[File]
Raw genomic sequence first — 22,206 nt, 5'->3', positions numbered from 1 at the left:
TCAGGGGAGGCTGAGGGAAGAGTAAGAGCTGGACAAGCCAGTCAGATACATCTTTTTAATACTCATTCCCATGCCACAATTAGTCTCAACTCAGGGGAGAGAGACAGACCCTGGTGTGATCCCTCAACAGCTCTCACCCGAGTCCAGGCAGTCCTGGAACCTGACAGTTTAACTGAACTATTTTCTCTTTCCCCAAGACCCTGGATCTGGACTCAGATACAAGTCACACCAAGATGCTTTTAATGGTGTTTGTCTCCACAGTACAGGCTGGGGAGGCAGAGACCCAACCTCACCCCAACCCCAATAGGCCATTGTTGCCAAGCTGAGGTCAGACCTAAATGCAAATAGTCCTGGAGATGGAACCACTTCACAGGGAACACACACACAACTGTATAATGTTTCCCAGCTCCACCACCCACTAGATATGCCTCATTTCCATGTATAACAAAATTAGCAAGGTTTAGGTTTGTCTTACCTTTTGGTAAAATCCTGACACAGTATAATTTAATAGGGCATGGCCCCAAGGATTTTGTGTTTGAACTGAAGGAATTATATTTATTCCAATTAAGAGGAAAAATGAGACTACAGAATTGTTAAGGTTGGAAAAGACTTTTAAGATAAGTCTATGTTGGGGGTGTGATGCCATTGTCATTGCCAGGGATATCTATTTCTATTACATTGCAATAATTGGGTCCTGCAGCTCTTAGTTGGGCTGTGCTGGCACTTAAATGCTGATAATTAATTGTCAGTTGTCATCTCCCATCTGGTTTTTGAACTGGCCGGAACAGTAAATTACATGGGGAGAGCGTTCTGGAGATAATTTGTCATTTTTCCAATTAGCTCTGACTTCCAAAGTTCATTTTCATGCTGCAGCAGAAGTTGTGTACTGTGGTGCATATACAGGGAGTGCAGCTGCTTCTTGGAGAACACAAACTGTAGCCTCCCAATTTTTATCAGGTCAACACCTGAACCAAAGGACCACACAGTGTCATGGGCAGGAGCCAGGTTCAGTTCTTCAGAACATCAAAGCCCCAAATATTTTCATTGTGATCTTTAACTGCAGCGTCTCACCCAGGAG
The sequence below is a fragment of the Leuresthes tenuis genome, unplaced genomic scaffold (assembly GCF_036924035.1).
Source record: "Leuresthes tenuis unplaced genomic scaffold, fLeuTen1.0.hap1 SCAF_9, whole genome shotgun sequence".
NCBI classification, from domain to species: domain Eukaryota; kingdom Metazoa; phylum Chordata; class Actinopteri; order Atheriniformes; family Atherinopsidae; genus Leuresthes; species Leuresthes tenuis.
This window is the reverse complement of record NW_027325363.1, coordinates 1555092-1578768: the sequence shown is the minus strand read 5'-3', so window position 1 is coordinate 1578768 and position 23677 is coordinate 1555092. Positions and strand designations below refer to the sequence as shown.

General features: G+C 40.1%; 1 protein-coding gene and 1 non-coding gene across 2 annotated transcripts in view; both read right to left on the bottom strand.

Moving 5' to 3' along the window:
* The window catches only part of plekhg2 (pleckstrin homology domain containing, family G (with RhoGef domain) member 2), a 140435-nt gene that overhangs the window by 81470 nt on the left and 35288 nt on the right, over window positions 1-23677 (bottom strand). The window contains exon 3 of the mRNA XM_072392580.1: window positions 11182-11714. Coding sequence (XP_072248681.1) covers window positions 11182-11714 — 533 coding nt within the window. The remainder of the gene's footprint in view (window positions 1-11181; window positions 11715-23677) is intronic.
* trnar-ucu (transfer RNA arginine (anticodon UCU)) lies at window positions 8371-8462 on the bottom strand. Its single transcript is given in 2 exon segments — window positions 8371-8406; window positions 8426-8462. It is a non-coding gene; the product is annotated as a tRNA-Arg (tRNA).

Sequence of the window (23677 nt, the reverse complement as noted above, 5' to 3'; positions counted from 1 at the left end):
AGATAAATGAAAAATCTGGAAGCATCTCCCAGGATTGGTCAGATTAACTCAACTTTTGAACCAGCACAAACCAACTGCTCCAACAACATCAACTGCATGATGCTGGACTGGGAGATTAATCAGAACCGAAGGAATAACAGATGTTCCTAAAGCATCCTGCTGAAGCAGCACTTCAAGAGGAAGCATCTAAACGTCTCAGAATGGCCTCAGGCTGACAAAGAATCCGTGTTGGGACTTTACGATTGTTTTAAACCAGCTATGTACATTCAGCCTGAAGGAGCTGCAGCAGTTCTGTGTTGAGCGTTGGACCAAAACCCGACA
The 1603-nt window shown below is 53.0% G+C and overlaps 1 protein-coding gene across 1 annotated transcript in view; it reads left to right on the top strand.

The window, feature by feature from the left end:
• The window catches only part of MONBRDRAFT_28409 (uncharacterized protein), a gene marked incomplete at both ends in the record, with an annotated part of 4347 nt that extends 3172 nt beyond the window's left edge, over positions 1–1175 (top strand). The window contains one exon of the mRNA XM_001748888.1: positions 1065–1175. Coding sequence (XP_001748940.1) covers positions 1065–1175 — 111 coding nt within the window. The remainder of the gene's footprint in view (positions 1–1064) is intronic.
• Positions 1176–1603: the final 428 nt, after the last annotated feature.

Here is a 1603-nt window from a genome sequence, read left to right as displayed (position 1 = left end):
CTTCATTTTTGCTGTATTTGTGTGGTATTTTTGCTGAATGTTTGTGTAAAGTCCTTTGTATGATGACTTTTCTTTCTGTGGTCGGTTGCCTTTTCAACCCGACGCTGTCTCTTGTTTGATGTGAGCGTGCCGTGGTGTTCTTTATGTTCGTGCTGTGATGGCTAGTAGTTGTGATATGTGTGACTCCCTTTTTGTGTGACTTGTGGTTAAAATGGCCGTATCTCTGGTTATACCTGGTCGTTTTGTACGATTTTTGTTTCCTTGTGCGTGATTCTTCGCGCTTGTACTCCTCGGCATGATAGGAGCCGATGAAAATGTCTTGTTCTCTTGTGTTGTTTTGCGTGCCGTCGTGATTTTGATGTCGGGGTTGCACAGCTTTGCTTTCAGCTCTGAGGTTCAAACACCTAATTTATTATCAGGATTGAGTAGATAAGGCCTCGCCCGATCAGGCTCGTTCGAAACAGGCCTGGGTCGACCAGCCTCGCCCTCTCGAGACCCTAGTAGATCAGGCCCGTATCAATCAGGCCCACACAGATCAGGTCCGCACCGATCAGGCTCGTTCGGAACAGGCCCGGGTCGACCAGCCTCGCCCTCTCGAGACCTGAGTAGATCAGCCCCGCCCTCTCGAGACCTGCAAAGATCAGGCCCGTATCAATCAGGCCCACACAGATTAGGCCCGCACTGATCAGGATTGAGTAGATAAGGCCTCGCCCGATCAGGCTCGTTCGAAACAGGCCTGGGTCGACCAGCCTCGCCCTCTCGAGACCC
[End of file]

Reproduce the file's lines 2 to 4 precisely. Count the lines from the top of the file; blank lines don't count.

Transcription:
TCAGGGGAGGCTGAGGGAAGAGTAAGAGCTGGACAAGCCAGTCAGATACATCTTTTTAATACTCATTCCCATGCCACAATTAGTCTCAACTCAGGGGAGAGAGACAGACCCTGGTGTGATCCCTCAACAGCTCTCACCCGAGTCCAGGCAGTCCTGGAACCTGACAGTTTAACTGAACTATTTTCTCTTTCCCCAAGACCCTGGATCTGGACTCAGATACAAGTCACACCAAGATGCTTTTAATGGTGTTTGTCTCCACAGTACAGGCTGGGGAGGCAGAGACCCAACCTCACCCCAACCCCAATAGGCCATTGTTGCCAAGCTGAGGTCAGACCTAAATGCAAATAGTCCTGGAGATGGAACCACTTCACAGGGAACACACACACAACTGTATAATGTTTCCCAGCTCCACCACCCACTAGATATGCCTCATTTCCATGTATAACAAAATTAGCAAGGTTTAGGTTTGTCTTACCTTTTGGTAAAATCCTGACACAGTATAATTTAATAGGGCATGGCCCCAAGGATTTTGTGTTTGAACTGAAGGAATTATATTTATTCCAATTAAGAGGAAAAATGAGACTACAGAATTGTTAAGGTTGGAAAAGACTTTTAAGATAAGTCTATGTTGGGGGTGTGATGCCATTGTCATTGCCAGGGATATCTATTTCTATTACATTGCAATAATTGGGTCCTGCAGCTCTTAGTTGGGCTGTGCTGGCACTTAAATGCTGATAATTAATTGTCAGTTGTCATCTCCCATCTGGTTTTTGAACTGGCCGGAACAGTAAATTACATGGGGAGAGCGTTCTGGAGATAATTTGTCATTTTTCCAATTAGCTCTGACTTCCAAAGTTCATTTTCATGCTGCAGCAGAAGTTGTGTACTGTGGTGCATATACAGGGAGTGCAGCTGCTTCTTGGAGAACACAAACTGTAGCCTCCCAATTTTTATCAGGTCAACACCTGAACCAAAGGACCACACAGTGTCATGGGCAGGAGCCAGGTTCAGTTCTTCAGAACATCAAAGCCCCAAATATTTTCATTGTGATCTTTAACTGCAGCGTCTCACCCAGGAG
The sequence below is a fragment of the Leuresthes tenuis genome, unplaced genomic scaffold (assembly GCF_036924035.1).
Source record: "Leuresthes tenuis unplaced genomic scaffold, fLeuTen1.0.hap1 SCAF_9, whole genome shotgun sequence".